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GMFA Issues Advice on Monkeypox Risks

22/05/2022

GMFA, the Gay and Bisexual men's health charity, part of the LGBT Hero organisation, has issued more latest information on monkeypox and some reassuring words on the risks this infection poses to the community and wider society.  

Monkeypox and what you need to know

An outbreak of Monkeypox, a serious infectious disease has been detected in the UK, with many initial cases coming from gay, bisexual and men who have sex with men. Here's what you need to know.

What is monkeypox?

Monkeypox cases are usually found in West Africa, and the virus does not often spread elsewhere.

That is why outbreaks reported in Britain, Portugal, Spain and the United States have cased alarm among public health experts.

The disease, which was first discovered in monkeys. It can cause severe illness in some cases.

What are the symptoms?

Symptoms of monkeypox include fever, headache, muscle aches, backache, swollen lymph nodes, chills and exhaustion.

A rash can develop, often beginning on the face, which then spreads to other parts of the body including the genitals.

The rash can look like chickenpox or syphilis, and scabs can form which then fall off.

The monkeypox virus usually causes mild illness but the outbreak is causing concern in government due to the spread in some European countries.

In recent cases, most patients have self-identified as gay, bisexual or other men who have sex with men (MSM).

The UK Health Security Agency is advising gay, bisexual and men who have sex with men to check for any usual rashes or lesions on their bodies, particularly their genitals, and to contact a sexual health service if they are concerned.

Monkeypox can be passed on by direct contact though sex, but is not considered to be a sexually transmitted infection.

It can also be spread through touching clothing, bedding or towels used by someone with the monkeypox rash, and through the coughs and sneezes of somebody with the infection.

Dr Susan Hopkins, UKHSA’s chief medical adviser, said: "We are particularly urging men who are gay and bisexual to be aware of any unusual rashes or lesions and to contact a sexual health service without delay if they have concerns."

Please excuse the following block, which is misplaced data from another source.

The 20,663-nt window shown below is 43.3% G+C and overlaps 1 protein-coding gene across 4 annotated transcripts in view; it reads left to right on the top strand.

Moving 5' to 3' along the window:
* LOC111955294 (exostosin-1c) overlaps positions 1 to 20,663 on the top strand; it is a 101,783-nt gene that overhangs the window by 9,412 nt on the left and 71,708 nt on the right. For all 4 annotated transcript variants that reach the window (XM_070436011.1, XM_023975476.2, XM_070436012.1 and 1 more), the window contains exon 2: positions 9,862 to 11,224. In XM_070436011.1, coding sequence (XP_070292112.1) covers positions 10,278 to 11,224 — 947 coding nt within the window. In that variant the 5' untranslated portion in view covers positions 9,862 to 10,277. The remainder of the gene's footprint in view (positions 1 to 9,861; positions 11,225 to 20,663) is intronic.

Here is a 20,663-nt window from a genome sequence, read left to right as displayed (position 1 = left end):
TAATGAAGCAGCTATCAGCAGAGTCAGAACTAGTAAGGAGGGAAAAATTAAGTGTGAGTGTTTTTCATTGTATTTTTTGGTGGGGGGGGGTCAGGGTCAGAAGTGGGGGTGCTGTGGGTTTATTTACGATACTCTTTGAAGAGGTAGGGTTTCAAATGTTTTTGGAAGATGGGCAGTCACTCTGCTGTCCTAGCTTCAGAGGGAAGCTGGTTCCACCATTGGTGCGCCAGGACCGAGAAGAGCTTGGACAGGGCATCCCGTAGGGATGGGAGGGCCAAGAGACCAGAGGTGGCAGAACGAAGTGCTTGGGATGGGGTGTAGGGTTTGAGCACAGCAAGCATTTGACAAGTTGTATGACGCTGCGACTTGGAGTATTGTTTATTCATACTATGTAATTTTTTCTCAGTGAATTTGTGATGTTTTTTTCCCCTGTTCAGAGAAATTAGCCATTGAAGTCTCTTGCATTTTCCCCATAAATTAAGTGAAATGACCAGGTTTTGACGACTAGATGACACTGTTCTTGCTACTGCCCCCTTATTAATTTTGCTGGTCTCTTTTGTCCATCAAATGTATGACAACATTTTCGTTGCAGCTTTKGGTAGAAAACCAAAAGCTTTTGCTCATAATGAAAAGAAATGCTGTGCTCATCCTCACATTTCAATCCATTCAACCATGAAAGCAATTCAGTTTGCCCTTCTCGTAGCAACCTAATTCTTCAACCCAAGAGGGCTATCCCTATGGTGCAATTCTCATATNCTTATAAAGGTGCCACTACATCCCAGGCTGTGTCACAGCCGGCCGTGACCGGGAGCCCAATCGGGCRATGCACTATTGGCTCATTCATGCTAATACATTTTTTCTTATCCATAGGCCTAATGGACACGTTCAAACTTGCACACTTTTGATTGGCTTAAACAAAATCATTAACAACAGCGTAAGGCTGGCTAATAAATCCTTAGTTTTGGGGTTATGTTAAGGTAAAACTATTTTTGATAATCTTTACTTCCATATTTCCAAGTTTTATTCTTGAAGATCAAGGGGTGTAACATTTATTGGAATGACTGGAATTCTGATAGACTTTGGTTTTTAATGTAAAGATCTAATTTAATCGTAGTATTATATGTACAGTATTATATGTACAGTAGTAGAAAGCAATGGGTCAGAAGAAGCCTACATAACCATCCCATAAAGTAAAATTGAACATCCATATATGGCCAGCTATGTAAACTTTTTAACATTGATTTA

What has happened in the UK?

The World Health Organisation (WHO) says that, based on currently available information, some people are catching the infection in the UK.

Some of the cases have been confirmed in gay, bisexual, and other men who have sex with men who have attended sexual health services. Two of these cases have known contacts in common.

The virus spreads through close contact and the UKHSA is advising people, particularly those who are gay, bisexual or who have sex with men, to be alert to any unusual rashes or lesions on any part of their body.

The UKHSA said the virus does not usually spread easily between people and the risk to the UK population overall remains low.

London’s public health director, Professor Kevin Fenton, has said plans are in place to stock up on treatments in case infections rise in the capital.

These include vaccines and antiviral medicines, with household contacts of those infected possibly offered jabs.

The UKHSA is carrying out contact tracing of people who have been in close contact with the affected.

What next?

Anyone who is worried is advised to contact sexual health services and to call ahead for an appointment, or to call 111.

To find your local sexual health clinic visit, www.nhs.uk/service-search/sexual-health

For more info about Monkeypox, visit www.nhs.uk/conditions/monkeypox

To keep up-to-date with all the latest information from the government, visit www.gov.uk/government/news/monkeypox-cases-confirmed-in-england-latest-u...

 

Monkeypox
health
Viruses
Sexual Health
NHS
NHS England
Gay Men's Health Charity
Gay Men's Health

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